Visual processing occupies about 20-25% of the human brain. Clearly it is a major source modality for interacting with the spatial and social environment. And, of course, it is a leading place to satisfy one’s urge to find or to express beauty. So we commonly say (in English, at least) “I see” or “I can see what you are saying” or “I don’t see things eye to eye with you.”
In the course of learning something new, normally we accumulate several pieces of a puzzle before we grasp the overall shape of an argument or comprehend the meaning of something. In other words knowledge is built from accumulated information and small distinctions and data points. Contrast this with the photography sequence: either you stumble upon an eye-catching scene (reactive or receptive to conditions; sense of recognition) or a play of light; or you go forth with premeditation to stalk beauty in places you have known or suspect will yield good results (event, context of action, landscape and time of season or time of day). In other words, in the photographic mind “I see” appears fully formed, not an incremental series of pieces that come together to form an “a-ha” realization of the whole meaning.
So the figure of speech “I see” is the culmination of growing knowledge and the resulting final awareness. But the photographic experience is to see the whole scene appear fully formed, to recognize the significance of the composition as viewed, or with artful work to adjust one’s position and focal length to faithfully capture something faithful to the scene’s character and expressive of the image stirred in one’s mind.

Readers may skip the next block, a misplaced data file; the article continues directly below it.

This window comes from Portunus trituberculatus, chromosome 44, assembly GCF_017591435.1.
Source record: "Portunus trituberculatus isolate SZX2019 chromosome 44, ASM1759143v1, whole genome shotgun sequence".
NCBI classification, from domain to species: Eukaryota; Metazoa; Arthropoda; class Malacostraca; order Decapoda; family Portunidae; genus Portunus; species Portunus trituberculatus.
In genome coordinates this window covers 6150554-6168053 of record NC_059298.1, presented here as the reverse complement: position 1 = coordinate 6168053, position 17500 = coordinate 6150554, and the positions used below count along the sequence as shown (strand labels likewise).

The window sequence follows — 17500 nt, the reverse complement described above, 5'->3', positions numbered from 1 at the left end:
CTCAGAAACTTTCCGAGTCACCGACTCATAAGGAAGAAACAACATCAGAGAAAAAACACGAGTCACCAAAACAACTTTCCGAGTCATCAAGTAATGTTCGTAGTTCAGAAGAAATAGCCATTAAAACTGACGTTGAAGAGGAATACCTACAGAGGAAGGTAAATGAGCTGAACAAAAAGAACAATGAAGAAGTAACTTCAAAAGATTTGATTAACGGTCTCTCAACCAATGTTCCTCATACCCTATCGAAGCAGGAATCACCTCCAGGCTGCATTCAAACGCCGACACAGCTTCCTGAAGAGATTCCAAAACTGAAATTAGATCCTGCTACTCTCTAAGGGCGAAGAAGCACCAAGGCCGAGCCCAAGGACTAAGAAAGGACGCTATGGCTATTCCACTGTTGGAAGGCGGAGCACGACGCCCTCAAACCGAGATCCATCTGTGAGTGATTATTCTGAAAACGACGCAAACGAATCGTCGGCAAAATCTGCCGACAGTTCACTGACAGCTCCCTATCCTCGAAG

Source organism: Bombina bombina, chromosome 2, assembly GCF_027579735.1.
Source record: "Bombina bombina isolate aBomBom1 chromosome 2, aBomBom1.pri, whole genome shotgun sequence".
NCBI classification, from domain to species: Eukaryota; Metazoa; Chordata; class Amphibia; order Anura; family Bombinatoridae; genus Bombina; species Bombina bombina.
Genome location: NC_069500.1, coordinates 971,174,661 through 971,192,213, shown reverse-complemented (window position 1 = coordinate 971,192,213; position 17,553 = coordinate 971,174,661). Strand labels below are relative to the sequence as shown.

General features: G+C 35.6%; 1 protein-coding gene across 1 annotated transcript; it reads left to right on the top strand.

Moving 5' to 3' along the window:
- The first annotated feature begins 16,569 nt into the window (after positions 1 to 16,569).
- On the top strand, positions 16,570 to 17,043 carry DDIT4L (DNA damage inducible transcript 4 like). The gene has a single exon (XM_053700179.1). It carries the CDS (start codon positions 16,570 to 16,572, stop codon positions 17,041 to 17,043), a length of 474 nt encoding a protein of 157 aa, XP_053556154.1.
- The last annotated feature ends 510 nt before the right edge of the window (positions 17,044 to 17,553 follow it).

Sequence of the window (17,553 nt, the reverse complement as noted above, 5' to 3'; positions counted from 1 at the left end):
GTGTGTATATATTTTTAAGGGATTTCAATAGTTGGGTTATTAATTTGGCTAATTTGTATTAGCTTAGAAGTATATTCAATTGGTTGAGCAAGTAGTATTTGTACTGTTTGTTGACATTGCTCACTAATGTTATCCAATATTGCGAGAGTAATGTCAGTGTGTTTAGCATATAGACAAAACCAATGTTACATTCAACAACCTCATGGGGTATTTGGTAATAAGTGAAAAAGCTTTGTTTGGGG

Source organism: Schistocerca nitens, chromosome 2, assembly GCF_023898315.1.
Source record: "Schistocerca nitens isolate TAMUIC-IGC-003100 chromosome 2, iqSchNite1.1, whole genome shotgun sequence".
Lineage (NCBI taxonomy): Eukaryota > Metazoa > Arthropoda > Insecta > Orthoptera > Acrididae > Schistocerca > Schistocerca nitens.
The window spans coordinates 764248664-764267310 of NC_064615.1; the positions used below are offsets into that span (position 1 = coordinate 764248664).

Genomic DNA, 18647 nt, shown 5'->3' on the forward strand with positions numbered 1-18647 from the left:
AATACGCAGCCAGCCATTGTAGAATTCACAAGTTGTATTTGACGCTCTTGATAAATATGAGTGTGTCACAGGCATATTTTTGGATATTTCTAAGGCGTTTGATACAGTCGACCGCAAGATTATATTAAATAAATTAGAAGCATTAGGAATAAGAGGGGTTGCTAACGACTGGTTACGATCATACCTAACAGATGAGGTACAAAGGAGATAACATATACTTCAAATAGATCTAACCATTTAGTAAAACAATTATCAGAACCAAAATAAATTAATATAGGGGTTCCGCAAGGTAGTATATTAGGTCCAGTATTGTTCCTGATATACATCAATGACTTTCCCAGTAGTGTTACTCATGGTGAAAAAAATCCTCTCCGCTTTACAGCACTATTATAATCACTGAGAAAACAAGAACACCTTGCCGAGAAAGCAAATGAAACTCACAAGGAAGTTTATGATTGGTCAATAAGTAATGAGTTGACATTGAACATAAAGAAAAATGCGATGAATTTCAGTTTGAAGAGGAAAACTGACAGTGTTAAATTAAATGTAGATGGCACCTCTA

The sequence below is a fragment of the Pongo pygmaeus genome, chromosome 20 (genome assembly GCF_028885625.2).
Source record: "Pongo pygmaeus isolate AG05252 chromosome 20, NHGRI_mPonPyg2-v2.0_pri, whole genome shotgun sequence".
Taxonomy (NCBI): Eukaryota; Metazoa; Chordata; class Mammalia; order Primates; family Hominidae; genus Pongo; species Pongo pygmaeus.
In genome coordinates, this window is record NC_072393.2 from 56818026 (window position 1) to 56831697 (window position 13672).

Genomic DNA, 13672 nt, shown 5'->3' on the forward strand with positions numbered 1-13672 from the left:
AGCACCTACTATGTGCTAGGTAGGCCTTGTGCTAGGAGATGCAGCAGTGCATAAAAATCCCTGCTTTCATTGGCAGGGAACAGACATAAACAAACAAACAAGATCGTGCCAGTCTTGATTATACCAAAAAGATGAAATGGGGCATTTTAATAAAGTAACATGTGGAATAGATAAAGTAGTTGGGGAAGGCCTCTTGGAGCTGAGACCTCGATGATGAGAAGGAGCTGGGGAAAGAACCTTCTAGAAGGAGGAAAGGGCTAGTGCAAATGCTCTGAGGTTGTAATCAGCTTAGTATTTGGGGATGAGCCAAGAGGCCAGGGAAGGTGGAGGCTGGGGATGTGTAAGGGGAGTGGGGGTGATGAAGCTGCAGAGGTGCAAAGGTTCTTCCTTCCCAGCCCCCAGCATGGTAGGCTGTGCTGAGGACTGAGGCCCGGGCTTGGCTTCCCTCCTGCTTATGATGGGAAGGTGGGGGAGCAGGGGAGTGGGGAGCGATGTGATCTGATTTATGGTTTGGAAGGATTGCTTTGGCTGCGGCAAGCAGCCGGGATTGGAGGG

We pass through our day and when the light is right or the elements of a mental composition are in conjunction, then we pull our camera from its resting place and capture the scene in the moment. Truly we can say “I see” at the release of the shutter.
Browsing the deluge of carefully composed and produced images at flickr.com/explore or one of the user groups like “panoramas” or “landcape” gives the impression that these visual feasts are static features that a person can revisit. But part of the process of reading photographs is to remember three things. (1) This is a frozen moment captured and circulated; that just before the shutter was released things may have looked different and that just after the image was captured the elements may have moved, as well. (2) Outside the image frame is a wider context. Perhaps this distracts from the composition, but nevertheless the wider context is worth holding in mind when savoring what is presented within the four sides of the frame. (3) There is historicity: specific time, season and calendar date are worth knowing so that the image is not purely anonymous abstraction. While the play of shape, texture, depth and composition may form a pleasing tableau, nonetheless these subject all belong to the field of space-time constraints and are subject to various restrictions, trajectories and purposes.
In other words, the illusion of stability and beauty of light is communicated by still photographs. But to fully know the moment captured, one must supply the missing parts: (1) the timeflow before and after the shutter was snapped, (2) what lies outside the field of view composed, and (3) the specific place and time, including the relevant cultural footnotes or significata and the forces of the natural environment at play in the moment, too.
[cloudscape: Louis Vest at flickr creative commons]